In response to questions about this history, API said it is “often joined by individuals and organizations who share our vision of American energy leadership.”
Several years ago, the “California Drivers Alliance” and “Fed Up at the Pump” —stand-ins for, respectively, the Western States Petroleum Association and the California Independent Oil Marketers Association, now rebranded the California Fuels & Convenience Alliance — ran ads on Facebook and elsewhere in an attempt to stop the scheduled implementation of climate regulations in California.
Kara Siepmann, a WSPA spokeswoman, confirmed that it was behind the California Drivers Alliance campaign. WSPA is now running ads on Facebook under the name “Californians for Cost Containment,” warning that climate change restrictions could lead to higher fuel prices.
“We agree that there needs to be transparency,” Siepmann said. WSPA is “examining the updates the social platforms are making and ensuring that WSPA is remaining transparent around the communications campaigns that it’s running.” CFCA did not return requests for comment.
Kathy Mulvey, who directs the Climate Accountability Campaign of the Union of Concerned Scientists and reviewed several of the energy industry ads identified by ProPublica, said that the masking of sponsorship on Facebook is “eerily similar” to earlier tactics. “The new Facebook transparency measures clearly don’t cut it for anyone who wants to know the real interests behind an ad,” she said. “There are loopholes big enough for front groups … to drive a truck through.”
Here are the examples found by ProPublica where Facebook has allowed advertisers to say their ads are “paid for by” a legally nonexistent group.
- Energy Citizens, Energy Nation and Explore Offshore Coalition, actually programs of the American Petroleum Institute. “We are in compliance with Facebook’s advertising rules,” API spokeswoman Natalia Sharova said.
- We Stand For Energy, actually a program of the Edison Electric Institute. EEI spokesman Jeff Ostermayer said, “We have always been transparent that EEI sponsors We Stand For Energy, and we are currently in the process of updating all the Facebook ads to reflect that EEI is sponsoring the ads.”
- Energy In Depth, actually a program of the Independent Petroleum Association of America. Seth Whitehead, a team lead with Energy in Depth, said, “Our role as an IPAA program is disclosed on every page of our website and in all our interactions with the media and other third parties. EID’s Facebook profile also clearly notes the program’s affiliation with IPAA. Occasionally, EID will run ads on Facebook, which is done in full compliance with Facebook’s advertising requirements.”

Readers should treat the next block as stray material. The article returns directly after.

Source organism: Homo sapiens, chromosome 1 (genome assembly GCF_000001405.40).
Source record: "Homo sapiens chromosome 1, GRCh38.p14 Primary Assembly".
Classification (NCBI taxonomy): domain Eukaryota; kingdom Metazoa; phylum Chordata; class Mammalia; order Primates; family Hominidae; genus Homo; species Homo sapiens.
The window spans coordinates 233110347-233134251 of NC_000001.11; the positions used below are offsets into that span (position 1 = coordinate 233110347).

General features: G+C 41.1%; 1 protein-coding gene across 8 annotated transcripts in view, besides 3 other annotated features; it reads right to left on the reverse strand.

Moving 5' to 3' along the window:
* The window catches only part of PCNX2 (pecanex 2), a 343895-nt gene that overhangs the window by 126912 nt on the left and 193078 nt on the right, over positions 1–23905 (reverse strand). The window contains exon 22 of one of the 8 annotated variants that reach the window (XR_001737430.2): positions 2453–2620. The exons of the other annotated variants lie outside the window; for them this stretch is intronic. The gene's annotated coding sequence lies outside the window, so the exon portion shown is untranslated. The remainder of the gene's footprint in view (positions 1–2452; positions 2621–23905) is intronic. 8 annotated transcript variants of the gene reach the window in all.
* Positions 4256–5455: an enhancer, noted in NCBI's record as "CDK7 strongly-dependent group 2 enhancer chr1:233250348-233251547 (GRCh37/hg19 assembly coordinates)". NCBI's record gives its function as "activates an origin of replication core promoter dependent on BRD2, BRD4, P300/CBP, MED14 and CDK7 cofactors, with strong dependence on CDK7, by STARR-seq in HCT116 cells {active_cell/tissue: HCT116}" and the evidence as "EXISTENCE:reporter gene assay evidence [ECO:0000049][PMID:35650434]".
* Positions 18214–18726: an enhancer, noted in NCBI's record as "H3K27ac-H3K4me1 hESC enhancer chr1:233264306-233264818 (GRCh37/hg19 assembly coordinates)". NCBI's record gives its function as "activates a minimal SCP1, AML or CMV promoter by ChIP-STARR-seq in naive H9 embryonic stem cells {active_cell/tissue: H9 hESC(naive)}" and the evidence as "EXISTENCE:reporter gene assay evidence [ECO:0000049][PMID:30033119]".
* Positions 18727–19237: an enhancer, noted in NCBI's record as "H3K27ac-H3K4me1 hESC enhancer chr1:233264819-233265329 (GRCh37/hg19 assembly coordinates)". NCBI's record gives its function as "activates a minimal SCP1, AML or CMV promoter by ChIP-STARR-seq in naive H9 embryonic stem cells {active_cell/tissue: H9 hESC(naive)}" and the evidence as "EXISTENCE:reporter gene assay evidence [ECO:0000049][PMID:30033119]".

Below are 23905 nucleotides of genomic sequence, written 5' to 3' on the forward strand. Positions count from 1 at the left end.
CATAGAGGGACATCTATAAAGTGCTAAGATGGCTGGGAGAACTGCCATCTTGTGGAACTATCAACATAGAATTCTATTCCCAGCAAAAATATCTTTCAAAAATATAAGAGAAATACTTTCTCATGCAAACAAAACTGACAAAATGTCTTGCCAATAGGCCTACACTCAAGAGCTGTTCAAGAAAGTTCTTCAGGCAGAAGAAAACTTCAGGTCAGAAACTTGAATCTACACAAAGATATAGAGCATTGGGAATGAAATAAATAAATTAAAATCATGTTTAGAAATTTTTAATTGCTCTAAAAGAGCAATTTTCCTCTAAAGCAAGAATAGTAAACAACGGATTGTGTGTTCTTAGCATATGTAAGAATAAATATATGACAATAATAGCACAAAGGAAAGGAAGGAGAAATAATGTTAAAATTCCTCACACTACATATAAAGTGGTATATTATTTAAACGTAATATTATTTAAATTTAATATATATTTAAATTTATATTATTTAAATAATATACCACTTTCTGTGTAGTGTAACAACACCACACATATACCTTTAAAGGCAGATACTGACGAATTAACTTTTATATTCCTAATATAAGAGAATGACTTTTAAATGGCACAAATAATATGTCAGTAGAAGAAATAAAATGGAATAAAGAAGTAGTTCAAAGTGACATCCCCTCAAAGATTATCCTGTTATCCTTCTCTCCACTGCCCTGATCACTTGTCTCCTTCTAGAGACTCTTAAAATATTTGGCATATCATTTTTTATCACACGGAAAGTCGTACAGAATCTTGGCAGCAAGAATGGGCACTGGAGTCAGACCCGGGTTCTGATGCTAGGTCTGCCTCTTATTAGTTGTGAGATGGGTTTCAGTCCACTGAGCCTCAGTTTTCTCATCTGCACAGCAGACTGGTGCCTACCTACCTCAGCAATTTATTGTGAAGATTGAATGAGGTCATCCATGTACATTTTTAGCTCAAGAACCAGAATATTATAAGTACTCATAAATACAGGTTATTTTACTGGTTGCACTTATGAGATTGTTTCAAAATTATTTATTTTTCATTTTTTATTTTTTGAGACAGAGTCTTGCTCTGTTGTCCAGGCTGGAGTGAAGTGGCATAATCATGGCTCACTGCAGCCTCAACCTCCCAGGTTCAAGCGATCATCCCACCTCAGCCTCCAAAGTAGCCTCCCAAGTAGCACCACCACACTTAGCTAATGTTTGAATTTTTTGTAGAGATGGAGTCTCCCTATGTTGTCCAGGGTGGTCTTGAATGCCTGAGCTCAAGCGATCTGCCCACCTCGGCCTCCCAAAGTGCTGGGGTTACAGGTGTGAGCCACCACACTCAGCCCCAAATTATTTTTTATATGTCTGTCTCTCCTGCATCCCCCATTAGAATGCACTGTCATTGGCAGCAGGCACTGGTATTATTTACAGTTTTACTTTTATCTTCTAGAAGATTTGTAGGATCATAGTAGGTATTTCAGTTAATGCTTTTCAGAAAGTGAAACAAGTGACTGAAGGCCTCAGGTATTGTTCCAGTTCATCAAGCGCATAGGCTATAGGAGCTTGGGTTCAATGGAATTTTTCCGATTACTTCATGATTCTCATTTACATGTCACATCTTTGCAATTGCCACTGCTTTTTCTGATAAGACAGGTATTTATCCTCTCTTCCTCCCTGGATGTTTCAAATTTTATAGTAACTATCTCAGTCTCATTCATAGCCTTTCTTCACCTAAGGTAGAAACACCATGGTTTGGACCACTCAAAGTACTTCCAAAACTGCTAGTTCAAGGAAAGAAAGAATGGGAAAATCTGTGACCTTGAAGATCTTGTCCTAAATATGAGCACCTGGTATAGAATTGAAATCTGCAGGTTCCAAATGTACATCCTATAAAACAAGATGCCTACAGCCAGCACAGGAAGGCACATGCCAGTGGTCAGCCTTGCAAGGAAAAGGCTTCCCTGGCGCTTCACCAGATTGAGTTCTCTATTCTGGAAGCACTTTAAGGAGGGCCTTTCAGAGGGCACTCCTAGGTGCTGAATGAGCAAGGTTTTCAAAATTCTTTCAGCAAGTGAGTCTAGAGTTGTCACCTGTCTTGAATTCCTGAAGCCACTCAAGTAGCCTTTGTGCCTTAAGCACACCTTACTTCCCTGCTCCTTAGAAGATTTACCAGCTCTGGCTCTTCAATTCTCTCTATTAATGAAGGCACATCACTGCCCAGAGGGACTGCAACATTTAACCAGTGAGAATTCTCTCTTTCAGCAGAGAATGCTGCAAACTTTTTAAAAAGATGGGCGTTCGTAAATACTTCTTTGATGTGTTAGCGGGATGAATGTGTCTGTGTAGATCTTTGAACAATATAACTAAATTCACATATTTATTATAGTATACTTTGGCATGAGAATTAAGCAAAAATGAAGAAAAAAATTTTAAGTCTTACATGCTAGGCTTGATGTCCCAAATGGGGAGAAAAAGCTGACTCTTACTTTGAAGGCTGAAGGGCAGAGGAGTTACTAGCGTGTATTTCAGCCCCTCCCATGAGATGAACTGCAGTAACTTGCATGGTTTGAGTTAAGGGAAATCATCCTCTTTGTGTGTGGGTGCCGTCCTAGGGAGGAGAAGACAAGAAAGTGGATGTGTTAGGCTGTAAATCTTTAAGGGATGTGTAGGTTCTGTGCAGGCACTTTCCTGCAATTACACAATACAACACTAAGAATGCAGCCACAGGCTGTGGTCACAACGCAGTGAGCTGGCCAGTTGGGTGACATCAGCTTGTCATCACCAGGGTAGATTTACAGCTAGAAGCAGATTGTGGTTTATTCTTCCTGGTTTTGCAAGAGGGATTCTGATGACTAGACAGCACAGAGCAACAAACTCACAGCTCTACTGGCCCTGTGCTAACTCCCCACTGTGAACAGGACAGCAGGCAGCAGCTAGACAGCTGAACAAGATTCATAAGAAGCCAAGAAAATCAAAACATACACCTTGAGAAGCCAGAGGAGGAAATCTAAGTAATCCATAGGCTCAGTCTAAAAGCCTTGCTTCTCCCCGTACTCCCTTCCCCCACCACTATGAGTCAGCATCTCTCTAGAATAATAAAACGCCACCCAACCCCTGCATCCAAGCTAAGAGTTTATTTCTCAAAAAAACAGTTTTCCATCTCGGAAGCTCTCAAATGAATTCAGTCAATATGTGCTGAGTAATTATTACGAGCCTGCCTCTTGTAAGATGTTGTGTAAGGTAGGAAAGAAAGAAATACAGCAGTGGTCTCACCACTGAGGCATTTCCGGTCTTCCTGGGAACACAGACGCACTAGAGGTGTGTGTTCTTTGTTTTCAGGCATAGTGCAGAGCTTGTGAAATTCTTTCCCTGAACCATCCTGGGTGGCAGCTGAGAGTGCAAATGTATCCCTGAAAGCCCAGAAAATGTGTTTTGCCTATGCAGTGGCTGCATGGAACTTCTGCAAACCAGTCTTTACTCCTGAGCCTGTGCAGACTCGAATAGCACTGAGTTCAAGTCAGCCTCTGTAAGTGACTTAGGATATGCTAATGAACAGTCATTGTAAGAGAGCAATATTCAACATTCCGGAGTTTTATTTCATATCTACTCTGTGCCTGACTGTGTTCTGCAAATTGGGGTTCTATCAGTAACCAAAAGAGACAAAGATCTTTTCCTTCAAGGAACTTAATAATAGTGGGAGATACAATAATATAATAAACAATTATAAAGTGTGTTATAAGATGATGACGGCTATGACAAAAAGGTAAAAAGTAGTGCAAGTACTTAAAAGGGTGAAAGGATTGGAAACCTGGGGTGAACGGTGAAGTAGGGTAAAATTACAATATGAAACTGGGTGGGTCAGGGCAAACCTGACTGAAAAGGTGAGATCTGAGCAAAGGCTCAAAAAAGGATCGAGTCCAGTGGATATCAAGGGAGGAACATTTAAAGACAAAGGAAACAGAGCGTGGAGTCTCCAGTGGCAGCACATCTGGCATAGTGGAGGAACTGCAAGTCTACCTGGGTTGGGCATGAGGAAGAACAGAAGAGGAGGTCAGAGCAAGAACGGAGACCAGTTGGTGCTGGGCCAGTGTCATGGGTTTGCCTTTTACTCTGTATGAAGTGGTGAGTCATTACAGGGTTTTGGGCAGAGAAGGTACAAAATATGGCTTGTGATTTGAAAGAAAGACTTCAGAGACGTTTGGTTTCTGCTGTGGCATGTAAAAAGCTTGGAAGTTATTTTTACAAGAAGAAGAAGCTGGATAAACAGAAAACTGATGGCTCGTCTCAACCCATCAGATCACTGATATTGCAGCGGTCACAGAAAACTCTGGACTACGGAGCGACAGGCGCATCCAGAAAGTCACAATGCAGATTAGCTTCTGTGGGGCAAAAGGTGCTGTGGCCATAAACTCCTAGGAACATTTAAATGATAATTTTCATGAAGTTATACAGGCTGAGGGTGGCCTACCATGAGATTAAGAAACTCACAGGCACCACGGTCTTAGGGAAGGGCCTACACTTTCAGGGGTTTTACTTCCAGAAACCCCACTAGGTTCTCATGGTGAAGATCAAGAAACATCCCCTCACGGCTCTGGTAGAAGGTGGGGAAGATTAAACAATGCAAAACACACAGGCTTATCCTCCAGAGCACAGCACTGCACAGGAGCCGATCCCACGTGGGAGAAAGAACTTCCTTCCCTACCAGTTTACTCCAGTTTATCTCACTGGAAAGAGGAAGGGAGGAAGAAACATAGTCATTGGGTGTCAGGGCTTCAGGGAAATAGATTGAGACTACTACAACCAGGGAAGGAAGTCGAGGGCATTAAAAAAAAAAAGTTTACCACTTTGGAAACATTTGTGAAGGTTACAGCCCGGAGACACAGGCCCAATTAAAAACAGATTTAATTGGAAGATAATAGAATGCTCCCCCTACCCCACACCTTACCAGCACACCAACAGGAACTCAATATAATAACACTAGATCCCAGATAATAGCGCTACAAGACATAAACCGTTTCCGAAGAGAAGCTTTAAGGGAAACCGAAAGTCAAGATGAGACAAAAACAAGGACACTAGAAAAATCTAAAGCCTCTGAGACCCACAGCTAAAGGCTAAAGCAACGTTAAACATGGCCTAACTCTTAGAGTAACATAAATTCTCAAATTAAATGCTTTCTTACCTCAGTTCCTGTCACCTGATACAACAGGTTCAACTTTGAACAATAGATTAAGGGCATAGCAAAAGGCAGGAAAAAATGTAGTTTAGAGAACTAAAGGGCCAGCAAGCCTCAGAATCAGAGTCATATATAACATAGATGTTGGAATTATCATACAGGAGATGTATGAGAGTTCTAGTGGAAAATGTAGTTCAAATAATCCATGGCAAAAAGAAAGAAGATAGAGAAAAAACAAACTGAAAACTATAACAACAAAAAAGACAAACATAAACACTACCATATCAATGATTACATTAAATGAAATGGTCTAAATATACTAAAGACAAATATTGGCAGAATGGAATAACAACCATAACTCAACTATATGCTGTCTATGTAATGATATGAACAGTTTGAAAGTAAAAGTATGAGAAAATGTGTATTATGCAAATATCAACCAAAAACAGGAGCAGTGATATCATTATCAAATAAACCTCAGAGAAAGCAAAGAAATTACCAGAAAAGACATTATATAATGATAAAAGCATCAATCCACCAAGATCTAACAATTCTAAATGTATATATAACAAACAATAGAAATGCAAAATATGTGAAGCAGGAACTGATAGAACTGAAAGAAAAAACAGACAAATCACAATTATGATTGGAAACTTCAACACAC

- Energy4US, linked to American Fuel & Petrochemical Manufacturers. AFPM did not return requests for comment.
- Long Island Coalition for Healthy Lawn and Water, actual advertiser unknown. Did not respond to a request for comment via Facebook Messenger.
- Don’t Touch My Insurance is “just a name of a campaign” managed by the Insurance Council of New Jersey, said ICNJ president Christine O’Brien.
- Americans for Fair Courtrooms, actual advertiser unknown. Did not respond to a request for comment via Facebook messenger.
- Texans for Natural Gas is a “is a digital advocacy campaign,” said a spokesman, Steve Everley, “As clearly disclosed on our home page, Texans for Natural Gas receives support from three natural gas producers,” EnerVest, EOG Resources and XTO Energy. XTO Energy is a subsidiary of ExxonMobil.
- Connect Americans Now is a “Microsoft-supported community.” Connect Americans Now spokesman Zachary Cikanek said.
- Greenlight the Gulch, an ad campaign promoting tax benefits for a proposed real estate development in downtown Atlanta, is linked to CIM Group, the project’s developer. Spokesman Bill Mendel said that “all advertising for Greenlight the Gulch — including on social media and in print — directs people to the campaign’s website, which clearly states CIM’s developer role.”